Saving Animal Lives
Institute studying economic impacts of no-kill animal shelter policies
An estimated 6.5 million dogs and cats enter U.S. animal shelters every year, and nearly a quarter of those don’t make it out alive, according to the American Society for the Prevention of Cruelty to Animals. Unwanted pets are euthanized due to medical or behavior issues, or more commonly, because there aren’t adequate resources to rehabilitate and shelter them until they’re adopted.
In addition to the ethical arguments, it makes economic sense to save the lives of all unwanted pets. That’s the hypothesis of Kevin Morris, an associate research professor in the Institute for Human-Animal Connection (IHAC) at the University of Denver Graduate School of Social Work (GSSW).
Morris studies the economic impacts of animal-welfare programs and policies. Supported by a new $60,000 grant from the WaterShed Animal Fund, he’s investigating the economic impacts of no-kill legislation in Austin, Texas — trying to determine whether there are positive economic benefits to having lifesaving, proactive and focused animal-welfare policies.
“We want to help drive change from a different perspective — to take the emotional component off the table and make a purely economic argument for improving animal welfare.” Kevin Morris, Associate Research Professor
In 2011, Austin enacted a no-kill plan that required that at least 90 percent of the city’s sheltered companion animals would be saved. Today, 98 percent of Austin’s sheltered companion animals are adopted, making it the nation’s largest no-kill city.
“We’re trying to understand how that works and what it costs, and trying to determine whether there’s an economic benefit,” Morris says. “You have to employ more people to do this and buy more services to do this. If more pets are adopted out of the shelters and more people have pets, does that translate to more business for veterinarians, more business for pet-related companies, doggy daycares, training experts — the whole infrastructure that supports pets in our communities?”
More important, he says, is the potential impact of being viewed as a “humane city” on Austin’s brand equity. For instance, does a humane city attract the young, educated technology workforce that can drive business investment and innovation?
Early indicators are that the answer is yes. Morris recounts a Google executive telling Austin officials that the city’s animal-welfare policies were part of the community brand that drew the company there.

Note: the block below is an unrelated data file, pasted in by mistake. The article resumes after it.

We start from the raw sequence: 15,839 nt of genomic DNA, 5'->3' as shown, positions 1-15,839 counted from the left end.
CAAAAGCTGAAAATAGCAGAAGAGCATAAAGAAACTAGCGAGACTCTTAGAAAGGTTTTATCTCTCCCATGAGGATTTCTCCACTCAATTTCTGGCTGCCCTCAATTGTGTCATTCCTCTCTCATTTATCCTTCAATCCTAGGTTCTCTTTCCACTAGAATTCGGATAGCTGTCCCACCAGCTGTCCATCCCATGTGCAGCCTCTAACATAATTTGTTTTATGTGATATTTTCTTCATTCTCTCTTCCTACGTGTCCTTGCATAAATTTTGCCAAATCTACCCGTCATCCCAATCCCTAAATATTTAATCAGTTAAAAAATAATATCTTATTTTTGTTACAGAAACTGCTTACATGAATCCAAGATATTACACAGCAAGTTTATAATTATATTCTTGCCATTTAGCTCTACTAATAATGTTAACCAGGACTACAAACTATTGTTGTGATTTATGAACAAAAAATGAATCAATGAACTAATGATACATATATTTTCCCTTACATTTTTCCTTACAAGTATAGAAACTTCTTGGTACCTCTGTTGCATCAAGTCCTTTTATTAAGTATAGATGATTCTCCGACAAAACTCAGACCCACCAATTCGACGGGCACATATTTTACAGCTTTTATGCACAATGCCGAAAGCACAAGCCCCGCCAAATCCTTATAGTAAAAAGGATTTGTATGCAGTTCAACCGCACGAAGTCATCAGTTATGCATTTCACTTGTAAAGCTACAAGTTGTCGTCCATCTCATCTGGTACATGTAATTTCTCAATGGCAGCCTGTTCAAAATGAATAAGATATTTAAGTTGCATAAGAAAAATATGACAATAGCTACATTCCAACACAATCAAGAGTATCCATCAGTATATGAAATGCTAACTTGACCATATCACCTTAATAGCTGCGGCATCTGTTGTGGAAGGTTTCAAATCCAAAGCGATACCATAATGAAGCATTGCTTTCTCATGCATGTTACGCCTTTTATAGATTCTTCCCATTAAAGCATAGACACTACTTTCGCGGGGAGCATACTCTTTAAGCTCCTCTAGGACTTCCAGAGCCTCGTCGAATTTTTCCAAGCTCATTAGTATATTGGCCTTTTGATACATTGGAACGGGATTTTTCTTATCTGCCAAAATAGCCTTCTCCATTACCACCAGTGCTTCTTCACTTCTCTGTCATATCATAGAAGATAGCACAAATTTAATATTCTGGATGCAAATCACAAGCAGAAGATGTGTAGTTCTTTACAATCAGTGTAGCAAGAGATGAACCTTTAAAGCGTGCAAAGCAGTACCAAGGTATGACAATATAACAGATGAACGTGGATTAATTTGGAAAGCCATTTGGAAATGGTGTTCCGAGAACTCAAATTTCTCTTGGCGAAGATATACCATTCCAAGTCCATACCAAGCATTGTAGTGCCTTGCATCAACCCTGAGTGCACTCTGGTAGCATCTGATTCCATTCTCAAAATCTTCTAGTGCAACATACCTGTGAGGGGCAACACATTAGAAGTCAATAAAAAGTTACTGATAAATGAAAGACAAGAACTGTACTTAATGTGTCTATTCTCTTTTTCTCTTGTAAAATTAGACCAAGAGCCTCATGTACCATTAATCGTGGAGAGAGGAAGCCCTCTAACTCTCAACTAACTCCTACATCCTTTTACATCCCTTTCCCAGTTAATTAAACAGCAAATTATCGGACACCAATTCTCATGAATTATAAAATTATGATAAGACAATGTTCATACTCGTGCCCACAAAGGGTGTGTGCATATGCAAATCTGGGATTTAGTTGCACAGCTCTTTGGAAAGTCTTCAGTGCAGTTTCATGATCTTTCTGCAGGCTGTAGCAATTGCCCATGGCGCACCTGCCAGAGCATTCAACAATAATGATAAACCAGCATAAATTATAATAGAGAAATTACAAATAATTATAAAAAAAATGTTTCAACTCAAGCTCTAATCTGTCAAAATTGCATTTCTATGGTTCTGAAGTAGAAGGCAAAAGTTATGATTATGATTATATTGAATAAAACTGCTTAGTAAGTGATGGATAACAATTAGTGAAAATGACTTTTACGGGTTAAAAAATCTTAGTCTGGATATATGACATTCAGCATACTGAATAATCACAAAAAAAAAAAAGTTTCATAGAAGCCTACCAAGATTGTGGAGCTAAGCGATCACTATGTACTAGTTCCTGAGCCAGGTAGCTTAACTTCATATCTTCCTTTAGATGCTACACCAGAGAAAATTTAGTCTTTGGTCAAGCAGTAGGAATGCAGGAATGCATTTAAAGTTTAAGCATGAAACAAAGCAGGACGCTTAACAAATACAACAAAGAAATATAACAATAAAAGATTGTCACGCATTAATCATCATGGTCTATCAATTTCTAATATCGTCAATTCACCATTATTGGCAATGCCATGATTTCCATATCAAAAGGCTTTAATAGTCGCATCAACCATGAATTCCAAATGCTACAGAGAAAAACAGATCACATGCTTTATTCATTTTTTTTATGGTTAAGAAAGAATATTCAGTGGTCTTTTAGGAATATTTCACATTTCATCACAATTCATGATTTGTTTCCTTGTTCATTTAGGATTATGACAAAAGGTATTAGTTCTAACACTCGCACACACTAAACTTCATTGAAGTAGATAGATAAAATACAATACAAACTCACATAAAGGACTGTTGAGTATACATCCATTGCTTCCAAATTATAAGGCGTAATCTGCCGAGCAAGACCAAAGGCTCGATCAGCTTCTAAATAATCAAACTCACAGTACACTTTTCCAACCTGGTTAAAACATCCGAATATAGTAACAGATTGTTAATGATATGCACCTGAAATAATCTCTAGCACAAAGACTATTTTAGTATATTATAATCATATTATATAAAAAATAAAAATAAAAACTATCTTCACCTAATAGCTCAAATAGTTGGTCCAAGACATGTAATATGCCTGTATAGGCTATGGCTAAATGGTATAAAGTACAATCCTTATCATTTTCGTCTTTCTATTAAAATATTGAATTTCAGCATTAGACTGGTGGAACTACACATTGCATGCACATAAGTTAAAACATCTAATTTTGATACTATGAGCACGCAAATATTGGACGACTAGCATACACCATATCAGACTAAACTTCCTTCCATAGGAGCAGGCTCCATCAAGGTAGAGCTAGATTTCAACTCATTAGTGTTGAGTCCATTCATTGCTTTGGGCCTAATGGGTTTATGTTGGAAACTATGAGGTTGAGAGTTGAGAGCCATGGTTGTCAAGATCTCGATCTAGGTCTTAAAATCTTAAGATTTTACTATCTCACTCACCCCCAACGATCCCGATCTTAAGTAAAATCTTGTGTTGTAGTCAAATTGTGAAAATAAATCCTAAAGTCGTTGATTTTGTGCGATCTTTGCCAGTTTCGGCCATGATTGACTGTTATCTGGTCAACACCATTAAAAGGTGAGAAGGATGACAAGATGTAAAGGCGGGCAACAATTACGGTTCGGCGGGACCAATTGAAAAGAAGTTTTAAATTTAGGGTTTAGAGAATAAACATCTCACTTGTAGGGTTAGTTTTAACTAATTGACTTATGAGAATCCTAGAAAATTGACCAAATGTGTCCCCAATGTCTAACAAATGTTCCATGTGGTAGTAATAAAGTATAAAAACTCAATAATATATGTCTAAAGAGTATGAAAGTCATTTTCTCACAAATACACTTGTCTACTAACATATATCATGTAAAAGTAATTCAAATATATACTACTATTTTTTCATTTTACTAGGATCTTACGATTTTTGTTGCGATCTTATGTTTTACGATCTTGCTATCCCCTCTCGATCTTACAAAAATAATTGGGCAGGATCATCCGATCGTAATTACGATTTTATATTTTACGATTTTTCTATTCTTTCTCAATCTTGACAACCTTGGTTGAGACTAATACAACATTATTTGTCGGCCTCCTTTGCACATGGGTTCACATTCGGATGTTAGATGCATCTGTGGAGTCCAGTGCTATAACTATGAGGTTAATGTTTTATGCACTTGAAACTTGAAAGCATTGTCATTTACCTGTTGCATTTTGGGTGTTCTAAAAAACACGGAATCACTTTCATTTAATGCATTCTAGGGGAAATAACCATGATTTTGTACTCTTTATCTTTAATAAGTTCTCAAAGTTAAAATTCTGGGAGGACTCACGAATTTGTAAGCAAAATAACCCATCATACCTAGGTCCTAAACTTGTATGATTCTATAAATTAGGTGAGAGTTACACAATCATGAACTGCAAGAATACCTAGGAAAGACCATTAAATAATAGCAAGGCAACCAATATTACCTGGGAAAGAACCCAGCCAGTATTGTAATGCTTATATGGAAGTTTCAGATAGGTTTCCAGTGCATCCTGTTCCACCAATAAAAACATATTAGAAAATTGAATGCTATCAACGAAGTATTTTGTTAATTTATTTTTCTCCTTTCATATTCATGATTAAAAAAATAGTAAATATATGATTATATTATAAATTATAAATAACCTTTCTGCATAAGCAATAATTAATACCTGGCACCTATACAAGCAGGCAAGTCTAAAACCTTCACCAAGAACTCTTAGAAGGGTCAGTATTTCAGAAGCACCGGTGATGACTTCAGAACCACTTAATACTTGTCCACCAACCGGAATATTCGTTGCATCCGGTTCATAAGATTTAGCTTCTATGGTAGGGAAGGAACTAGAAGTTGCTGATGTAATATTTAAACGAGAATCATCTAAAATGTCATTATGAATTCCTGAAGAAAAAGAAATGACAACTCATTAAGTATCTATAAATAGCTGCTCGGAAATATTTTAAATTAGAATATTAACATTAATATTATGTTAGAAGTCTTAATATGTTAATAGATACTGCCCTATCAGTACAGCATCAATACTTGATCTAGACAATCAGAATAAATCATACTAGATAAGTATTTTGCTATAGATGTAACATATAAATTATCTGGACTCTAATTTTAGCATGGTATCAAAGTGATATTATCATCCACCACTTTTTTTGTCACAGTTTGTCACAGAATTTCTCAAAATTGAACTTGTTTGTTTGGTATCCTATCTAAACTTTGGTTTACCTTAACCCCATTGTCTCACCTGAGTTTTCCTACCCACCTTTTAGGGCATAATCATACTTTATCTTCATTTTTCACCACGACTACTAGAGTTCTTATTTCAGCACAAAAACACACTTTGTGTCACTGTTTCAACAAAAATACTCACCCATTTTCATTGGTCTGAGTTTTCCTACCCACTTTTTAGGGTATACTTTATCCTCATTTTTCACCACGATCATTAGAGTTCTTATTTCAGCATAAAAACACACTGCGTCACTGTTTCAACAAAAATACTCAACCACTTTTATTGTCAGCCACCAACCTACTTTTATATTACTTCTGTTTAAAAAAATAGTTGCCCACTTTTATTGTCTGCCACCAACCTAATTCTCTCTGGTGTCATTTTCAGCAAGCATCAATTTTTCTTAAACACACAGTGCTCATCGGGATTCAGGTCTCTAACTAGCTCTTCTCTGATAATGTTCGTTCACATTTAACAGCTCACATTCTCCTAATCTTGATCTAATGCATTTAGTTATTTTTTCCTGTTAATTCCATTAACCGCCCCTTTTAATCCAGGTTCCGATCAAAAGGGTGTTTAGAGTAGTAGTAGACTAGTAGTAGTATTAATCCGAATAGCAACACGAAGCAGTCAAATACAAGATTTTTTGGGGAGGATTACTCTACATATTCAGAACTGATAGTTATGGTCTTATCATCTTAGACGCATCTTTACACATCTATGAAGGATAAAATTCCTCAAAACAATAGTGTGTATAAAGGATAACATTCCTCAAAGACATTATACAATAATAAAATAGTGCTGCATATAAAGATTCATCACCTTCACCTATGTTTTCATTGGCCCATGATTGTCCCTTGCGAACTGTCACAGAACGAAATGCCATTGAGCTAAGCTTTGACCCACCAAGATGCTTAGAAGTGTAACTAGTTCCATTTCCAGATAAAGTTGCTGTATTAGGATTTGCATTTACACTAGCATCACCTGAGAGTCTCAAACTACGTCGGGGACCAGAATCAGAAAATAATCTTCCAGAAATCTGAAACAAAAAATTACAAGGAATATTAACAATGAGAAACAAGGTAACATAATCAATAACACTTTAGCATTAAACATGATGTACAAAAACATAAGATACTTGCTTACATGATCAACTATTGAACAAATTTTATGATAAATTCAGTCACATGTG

Morris is collaborating on the project with Devrim Ikizler, a senior economist at Magee & Magee and a lecturer at the University of Texas at Austin. The team is conducting a random survey of Austin residents to gauge awareness of the no-kill legislation and whether it has influenced their decisions about living, working or relocating to Austin. Ikizler is producing economic models to quantify the brand value and other direct and indirect economic impacts.
GSSW MSW student Sloan Smith, an IHAC intern, is working with Morris to define the characteristics of a humane city. Katy Loughney, an MBA graduate who is studying in IHAC’s online certificate program, is working with Ikizler to identify data to incorporate into the economic modeling.
This research is part of a larger initiative by IHAC to develop a portfolio of economic impact studies on a variety of animal-welfare issues. “We look at animal welfare, such as sheltering, from a social work perspective,” says Morris, a molecular biologist who a decade ago shifted his focus from preclinical and clinical cancer research to research into animal welfare and the human–animal bond. “Our hope for these economic impact studies is to help inform decision making at the community level about why you would want to improve policies around the nonhuman animals in our communities.
“We want to help drive change from a different perspective — to take the emotional component off the table and make a purely economic argument for improving animal welfare,” he says. “This isn’t about dogs and cats. It’s about your economy.”
The study — the first of its kind — is now complete.